THE PAINTER’S LONELINESS
I used to get up at five in the morning
Only to scatter the vanity of tears
There isn’t an hour in which she doesn’t cry with loneliness
They don’t see
In the land of refinement it rains as well
We drank a glass of water
THE LINE THAT CAPTURES LIFE IN ONE MOMENT
An extraordinary butterfly collection
These objects keep secrets
I wanted to go to Alaska and freeze in the cold
THE WEAVER WEAVED THE SUNSET CLOUDS
Black wooden houses, calligraphy is unforgiving
On that ship during one whole day
I’m just talking to my bird
THE MEETING OF THE FEATHERED HEADS
How shall we describe the cold
Looking for a beautiful tree
Many thanks and grace
In the last year or two Shish’s paintings have often featured the image of an eagle or a vulture. According to her she never intended to paint the king of the birds or the king of kings – the Lord: they simply turn up. “Maybe it’s got something to do with my childhood in Safed and playing in Wadi Amud. I remember quite a feral wildlife and lots of birds and birds of prey” – she volunteers a biographical clue. This combination of a vulture or an eagle (she’s not sure either) with a laconic childhood memory brings to mind a childhood memory in one of Leonardo Da Vinci’s notebooks that drew Freud’s attention, namely: “I recall as one of my very earliest memories that while I was in my cradle a vulture came down to me, and opened my mouth with its tail, and struck me many times with its tail against my lips”. (23) Freud, greatly intrigued by this memory-fantasy, identified the bird of prey (whose name he translated, some say mistakenly, into “vulture”, whereas Leonardo definitely meant a kite) with Leonardo’s mother, given here a phallic role. In Freud’s psychoanalytic interpretation, Leonardo – who grew up without a father – wishes to be forever fed by the maternal breast. The imaginary picture of the baby lying in his benign, smiling mother’s lap led Freud to suggest in this fascinating essay an interesting solution to the enigma of the Mona Lisa’s smile.
“My palette is mostly black because it’s the most beautiful color in the world. All the lights of the universe are woven into black. Black and I are one,” says Shish, who called the series of installations she showed in 1998 at the Artists House in Jerusalem, even before she started painting and attaching herself to black, Part Time Witch. Her fundamental affiliation with the color brings to mind a famous saying by Paul Klee, a painter who was especially close to Lea Nikel’s heart: “Color and I are one; I am a painter”.
Lea Nikel quoted in Idith Zertal, “Lea Nikel: Blessed you are for making me a painter”, Davar, 22.1.1965 [in Hebrew].
Art historians today feel that the emphasis on “action” has somewhat over-dominated the appreciation of Abstract Expressionism, eclipsing its other aspects, such as control versus chance. Therefore they reiterate its main sources, from Kandinsky’s poetic abstraction, through the Dadaists’ use of chance, to the Surrealists’ reliance on Freudian theory and their insistence on the centrality of the sexual urges (the libido) and the authenticity of the painting I, which find their expression through the “action”. See Irving Sandler, Abstract Expressionism and the American Experience: A Reevaluation (Manchester, VT: Hudson Hills Press, 2009).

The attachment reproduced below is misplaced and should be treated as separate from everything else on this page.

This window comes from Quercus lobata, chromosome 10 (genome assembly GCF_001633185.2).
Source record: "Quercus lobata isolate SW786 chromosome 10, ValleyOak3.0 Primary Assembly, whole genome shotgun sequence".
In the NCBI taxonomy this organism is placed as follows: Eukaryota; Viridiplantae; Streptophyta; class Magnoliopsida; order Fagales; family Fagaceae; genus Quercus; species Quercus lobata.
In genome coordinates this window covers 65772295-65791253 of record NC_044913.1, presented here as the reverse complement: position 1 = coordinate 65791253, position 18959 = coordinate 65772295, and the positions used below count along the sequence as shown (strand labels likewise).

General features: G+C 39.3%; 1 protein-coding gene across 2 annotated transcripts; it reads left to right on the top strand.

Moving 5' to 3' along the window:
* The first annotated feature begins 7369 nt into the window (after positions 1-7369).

Adam Baruch, “Details concerning the private, and principles concerning the theoretical”, cat. Lea Nikel: Retrospective, ed. Michael Sgan-Cohen (Tel Aviv Museum of Art, 1995), p. 43 [in Hebrew].
Yona Fischer, “Lea Nikel”, Lamerchav, 22.1.1965 [in Hebrew].
This was how Picasso – according to the painter Françoise Gilot, one of his wives – described the unique qualities with which Matisse, in his work, endows color; see Françoise Gilot and Carlton Lake, Life with Picasso (Penguin, 1966), pp. 262-263. Responding to Gilot’s question, Picasso went on to explain: “You’ve heard Matisse say, ‘You need to leave each color its zone of expansion.’ On that point I’m in complete agreement with him; that is, color is something which goes beyond itself. If you limit a color to the interior, let’s say, of some particular black curved line, you annihilate it, at least from the point of view of the language of color, because you destroy its power of extension. It’s not necessary for a color to have a determined form. It’s not even desirable. What is important is its power of expansion. When it reaches a point a little beyond itself, this force of expansion takes over and you get a kind of neutral zone to which the other color must come as it reaches the end of its course. At that moment you can say that color breathes. That’s the way Matisse paints and that’s why I said, ‘Matisse has such good lungs.’ As a rule, in my own work I don’t use that language. […] The fact that in one of my paintings there is a certain spot of red isn’t the essential part of the painting. The painting was done independently of that. You could take the red away and there would always be the painting; but with Matisse it is unthinkable that one could suppress a spot of red, however small, without having the painting immediately fall apart”.
The Seminar of Jacques Lacan: Book VII: The Ethics of Psychoanalysis, 1959-1960, ed. Jacques-Alain Miller (New York: W.W. Norton, 1997), p. 237.
Yve-Alain Bois, “Painting: the task of Mourning,” cat. Endgame (Boston: ICA & MIT Press, 1986), pp. 29-49.
Michael Sgan-Cohen, cat. Lea Nikel: Retrospective, op. cit. note 4, pp. 29-30 [in Hebrew].
Heda Boshes, “Lea Nikel’s Artistic Adventures”, Haaretz, 26.1.1965 [in Hebrew].
Miriam Tal, “Top Exhibition”, Lamerchav, 13.11.1970 [in Hebrew].
Ran Shchori, “Lea Nikel”, Haaretz, 6.11.1970 [in Hebrew].
Sigmund Freud, “Leonardo Da Vinci and a Memory of His Childhood”, The Complete Psychological Works of Sigmund Freud (The Standard Edition), (New York: W.W. Norton, 1990).